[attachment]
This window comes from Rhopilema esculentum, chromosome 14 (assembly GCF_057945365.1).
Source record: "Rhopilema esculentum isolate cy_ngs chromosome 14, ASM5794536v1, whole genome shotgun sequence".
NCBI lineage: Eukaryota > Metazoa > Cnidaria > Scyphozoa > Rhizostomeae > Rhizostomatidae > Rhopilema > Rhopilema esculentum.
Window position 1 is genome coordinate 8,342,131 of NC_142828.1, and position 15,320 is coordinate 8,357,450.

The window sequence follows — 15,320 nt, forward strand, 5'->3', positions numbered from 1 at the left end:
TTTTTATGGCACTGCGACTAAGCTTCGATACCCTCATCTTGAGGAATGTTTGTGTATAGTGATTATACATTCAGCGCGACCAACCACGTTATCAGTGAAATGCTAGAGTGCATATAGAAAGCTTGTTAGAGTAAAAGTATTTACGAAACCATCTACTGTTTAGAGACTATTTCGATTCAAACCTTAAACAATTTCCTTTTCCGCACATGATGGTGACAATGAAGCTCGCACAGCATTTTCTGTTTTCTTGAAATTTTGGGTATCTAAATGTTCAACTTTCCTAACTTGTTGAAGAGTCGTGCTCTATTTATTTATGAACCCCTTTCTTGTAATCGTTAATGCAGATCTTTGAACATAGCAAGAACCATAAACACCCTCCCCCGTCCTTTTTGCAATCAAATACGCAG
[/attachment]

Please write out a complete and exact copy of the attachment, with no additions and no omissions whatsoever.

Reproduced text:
This window comes from Rhopilema esculentum, chromosome 14 (assembly GCF_057945365.1).
Source record: "Rhopilema esculentum isolate cy_ngs chromosome 14, ASM5794536v1, whole genome shotgun sequence".
NCBI lineage: Eukaryota > Metazoa > Cnidaria > Scyphozoa > Rhizostomeae > Rhizostomatidae > Rhopilema > Rhopilema esculentum.
Window position 1 is genome coordinate 8,342,131 of NC_142828.1, and position 15,320 is coordinate 8,357,450.

The window sequence follows — 15,320 nt, forward strand, 5'->3', positions numbered from 1 at the left end:
TTTTTATGGCACTGCGACTAAGCTTCGATACCCTCATCTTGAGGAATGTTTGTGTATAGTGATTATACATTCAGCGCGACCAACCACGTTATCAGTGAAATGCTAGAGTGCATATAGAAAGCTTGTTAGAGTAAAAGTATTTACGAAACCATCTACTGTTTAGAGACTATTTCGATTCAAACCTTAAACAATTTCCTTTTCCGCACATGATGGTGACAATGAAGCTCGCACAGCATTTTCTGTTTTCTTGAAATTTTGGGTATCTAAATGTTCAACTTTCCTAACTTGTTGAAGAGTCGTGCTCTATTTATTTATGAACCCCTTTCTTGTAATCGTTAATGCAGATCTTTGAACATAGCAAGAACCATAAACACCCTCCCCCGTCCTTTTTGCAATCAAATACGCAG